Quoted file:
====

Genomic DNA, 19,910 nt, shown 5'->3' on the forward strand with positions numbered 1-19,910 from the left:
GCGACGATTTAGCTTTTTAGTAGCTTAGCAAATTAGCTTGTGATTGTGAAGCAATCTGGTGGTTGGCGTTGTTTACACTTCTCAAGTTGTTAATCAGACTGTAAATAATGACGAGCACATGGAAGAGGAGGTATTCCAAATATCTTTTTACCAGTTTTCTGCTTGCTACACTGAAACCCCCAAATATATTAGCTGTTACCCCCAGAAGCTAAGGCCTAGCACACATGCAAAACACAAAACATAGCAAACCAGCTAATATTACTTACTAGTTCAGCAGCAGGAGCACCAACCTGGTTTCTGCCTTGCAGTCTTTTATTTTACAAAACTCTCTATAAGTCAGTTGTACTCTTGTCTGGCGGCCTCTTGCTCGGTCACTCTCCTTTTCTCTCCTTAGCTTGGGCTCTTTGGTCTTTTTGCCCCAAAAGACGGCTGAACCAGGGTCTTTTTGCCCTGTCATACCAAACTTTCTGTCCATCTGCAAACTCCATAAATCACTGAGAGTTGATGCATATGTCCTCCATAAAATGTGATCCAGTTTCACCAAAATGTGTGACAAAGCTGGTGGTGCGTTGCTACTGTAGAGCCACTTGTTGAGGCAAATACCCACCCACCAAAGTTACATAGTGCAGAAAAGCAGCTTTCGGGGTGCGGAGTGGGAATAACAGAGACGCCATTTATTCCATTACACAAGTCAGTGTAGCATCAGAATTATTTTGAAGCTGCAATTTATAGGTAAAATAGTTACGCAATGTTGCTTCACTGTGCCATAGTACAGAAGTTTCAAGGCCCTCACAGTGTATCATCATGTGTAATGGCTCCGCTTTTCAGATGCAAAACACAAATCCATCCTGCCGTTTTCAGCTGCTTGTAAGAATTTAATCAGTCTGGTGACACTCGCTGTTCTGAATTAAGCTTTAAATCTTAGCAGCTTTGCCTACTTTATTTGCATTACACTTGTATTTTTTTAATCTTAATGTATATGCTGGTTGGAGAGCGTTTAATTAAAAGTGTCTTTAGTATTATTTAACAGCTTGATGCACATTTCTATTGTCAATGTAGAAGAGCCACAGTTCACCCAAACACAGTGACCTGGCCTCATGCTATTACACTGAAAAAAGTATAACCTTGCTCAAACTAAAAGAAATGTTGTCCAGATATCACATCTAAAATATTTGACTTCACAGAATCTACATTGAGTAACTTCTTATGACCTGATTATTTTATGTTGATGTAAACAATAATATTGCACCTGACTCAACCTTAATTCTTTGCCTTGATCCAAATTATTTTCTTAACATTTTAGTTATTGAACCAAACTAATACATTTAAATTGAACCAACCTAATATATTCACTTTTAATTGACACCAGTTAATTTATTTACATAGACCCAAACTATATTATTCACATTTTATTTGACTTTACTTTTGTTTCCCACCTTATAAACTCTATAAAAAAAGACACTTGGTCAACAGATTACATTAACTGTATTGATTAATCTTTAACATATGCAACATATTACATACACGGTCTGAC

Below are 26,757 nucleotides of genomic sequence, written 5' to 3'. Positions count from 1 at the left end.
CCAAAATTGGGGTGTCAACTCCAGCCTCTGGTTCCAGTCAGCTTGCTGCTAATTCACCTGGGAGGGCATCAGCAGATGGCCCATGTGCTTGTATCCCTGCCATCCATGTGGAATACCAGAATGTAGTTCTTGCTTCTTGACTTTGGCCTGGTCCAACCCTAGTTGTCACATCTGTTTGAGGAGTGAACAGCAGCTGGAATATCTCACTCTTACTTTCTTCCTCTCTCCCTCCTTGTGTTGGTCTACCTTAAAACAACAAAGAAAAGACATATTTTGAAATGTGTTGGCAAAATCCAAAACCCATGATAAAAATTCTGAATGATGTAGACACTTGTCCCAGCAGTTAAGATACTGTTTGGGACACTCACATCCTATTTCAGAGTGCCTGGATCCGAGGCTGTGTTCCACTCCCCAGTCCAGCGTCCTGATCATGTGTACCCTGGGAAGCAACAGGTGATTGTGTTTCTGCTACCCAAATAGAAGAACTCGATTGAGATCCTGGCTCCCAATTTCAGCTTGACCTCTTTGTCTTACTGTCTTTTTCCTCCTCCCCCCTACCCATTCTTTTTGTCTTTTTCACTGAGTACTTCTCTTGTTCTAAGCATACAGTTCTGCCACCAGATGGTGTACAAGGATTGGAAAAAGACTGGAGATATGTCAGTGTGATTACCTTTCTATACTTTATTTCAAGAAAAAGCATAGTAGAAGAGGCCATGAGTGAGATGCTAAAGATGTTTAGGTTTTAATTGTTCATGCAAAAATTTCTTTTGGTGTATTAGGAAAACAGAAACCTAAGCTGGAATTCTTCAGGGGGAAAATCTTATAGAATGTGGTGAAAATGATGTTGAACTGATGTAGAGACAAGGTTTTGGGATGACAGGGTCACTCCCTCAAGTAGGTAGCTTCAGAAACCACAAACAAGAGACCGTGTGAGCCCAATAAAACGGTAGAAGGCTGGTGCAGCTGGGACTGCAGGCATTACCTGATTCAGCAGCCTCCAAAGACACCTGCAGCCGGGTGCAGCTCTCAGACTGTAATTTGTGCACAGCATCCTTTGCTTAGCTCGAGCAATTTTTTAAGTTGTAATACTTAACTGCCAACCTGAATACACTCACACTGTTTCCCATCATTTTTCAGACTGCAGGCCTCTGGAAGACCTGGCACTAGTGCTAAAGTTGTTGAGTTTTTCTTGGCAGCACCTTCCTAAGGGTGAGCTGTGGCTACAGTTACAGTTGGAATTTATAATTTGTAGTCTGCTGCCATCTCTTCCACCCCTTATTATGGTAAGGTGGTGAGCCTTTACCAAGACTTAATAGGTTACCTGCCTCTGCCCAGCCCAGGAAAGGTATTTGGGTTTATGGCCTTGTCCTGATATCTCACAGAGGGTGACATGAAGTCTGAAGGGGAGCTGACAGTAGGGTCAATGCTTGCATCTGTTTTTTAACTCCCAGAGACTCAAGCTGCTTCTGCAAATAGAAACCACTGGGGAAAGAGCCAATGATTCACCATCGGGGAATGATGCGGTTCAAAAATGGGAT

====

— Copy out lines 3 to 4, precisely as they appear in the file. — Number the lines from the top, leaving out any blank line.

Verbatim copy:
Below are 26,757 nucleotides of genomic sequence, written 5' to 3'. Positions count from 1 at the left end.
CCAAAATTGGGGTGTCAACTCCAGCCTCTGGTTCCAGTCAGCTTGCTGCTAATTCACCTGGGAGGGCATCAGCAGATGGCCCATGTGCTTGTATCCCTGCCATCCATGTGGAATACCAGAATGTAGTTCTTGCTTCTTGACTTTGGCCTGGTCCAACCCTAGTTGTCACATCTGTTTGAGGAGTGAACAGCAGCTGGAATATCTCACTCTTACTTTCTTCCTCTCTCCCTCCTTGTGTTGGTCTACCTTAAAACAACAAAGAAAAGACATATTTTGAAATGTGTTGGCAAAATCCAAAACCCATGATAAAAATTCTGAATGATGTAGACACTTGTCCCAGCAGTTAAGATACTGTTTGGGACACTCACATCCTATTTCAGAGTGCCTGGATCCGAGGCTGTGTTCCACTCCCCAGTCCAGCGTCCTGATCATGTGTACCCTGGGAAGCAACAGGTGATTGTGTTTCTGCTACCCAAATAGAAGAACTCGATTGAGATCCTGGCTCCCAATTTCAGCTTGACCTCTTTGTCTTACTGTCTTTTTCCTCCTCCCCCCTACCCATTCTTTTTGTCTTTTTCACTGAGTACTTCTCTTGTTCTAAGCATACAGTTCTGCCACCAGATGGTGTACAAGGATTGGAAAAAGACTGGAGATATGTCAGTGTGATTACCTTTCTATACTTTATTTCAAGAAAAAGCATAGTAGAAGAGGCCATGAGTGAGATGCTAAAGATGTTTAGGTTTTAATTGTTCATGCAAAAATTTCTTTTGGTGTATTAGGAAAACAGAAACCTAAGCTGGAATTCTTCAGGGGGAAAATCTTATAGAATGTGGTGAAAATGATGTTGAACTGATGTAGAGACAAGGTTTTGGGATGACAGGGTCACTCCCTCAAGTAGGTAGCTTCAGAAACCACAAACAAGAGACCGTGTGAGCCCAATAAAACGGTAGAAGGCTGGTGCAGCTGGGACTGCAGGCATTACCTGATTCAGCAGCCTCCAAAGACACCTGCAGCCGGGTGCAGCTCTCAGACTGTAATTTGTGCACAGCATCCTTTGCTTAGCTCGAGCAATTTTTTAAGTTGTAATACTTAACTGCCAACCTGAATACACTCACACTGTTTCCCATCATTTTTCAGACTGCAGGCCTCTGGAAGACCTGGCACTAGTGCTAAAGTTGTTGAGTTTTTCTTGGCAGCACCTTCCTAAGGGTGAGCTGTGGCTACAGTTACAGTTGGAATTTATAATTTGTAGTCTGCTGCCATCTCTTCCACCCCTTATTATGGTAAGGTGGTGAGCCTTTACCAAGACTTAATAGGTTACCTGCCTCTGCCCAGCCCAGGAAAGGTATTTGGGTTTATGGCCTTGTCCTGATATCTCACAGAGGGTGACATGAAGTCTGAAGGGGAGCTGACAGTAGGGTCAATGCTTGCATCTGTTTTTTAACTCCCAGAGACTCAAGCTGCTTCTGCAAATAGAAACCACTGGGGAAAGAGCCAATGATTCACCATCGGGGAATGATGCGGTTCAAAAATGGGAT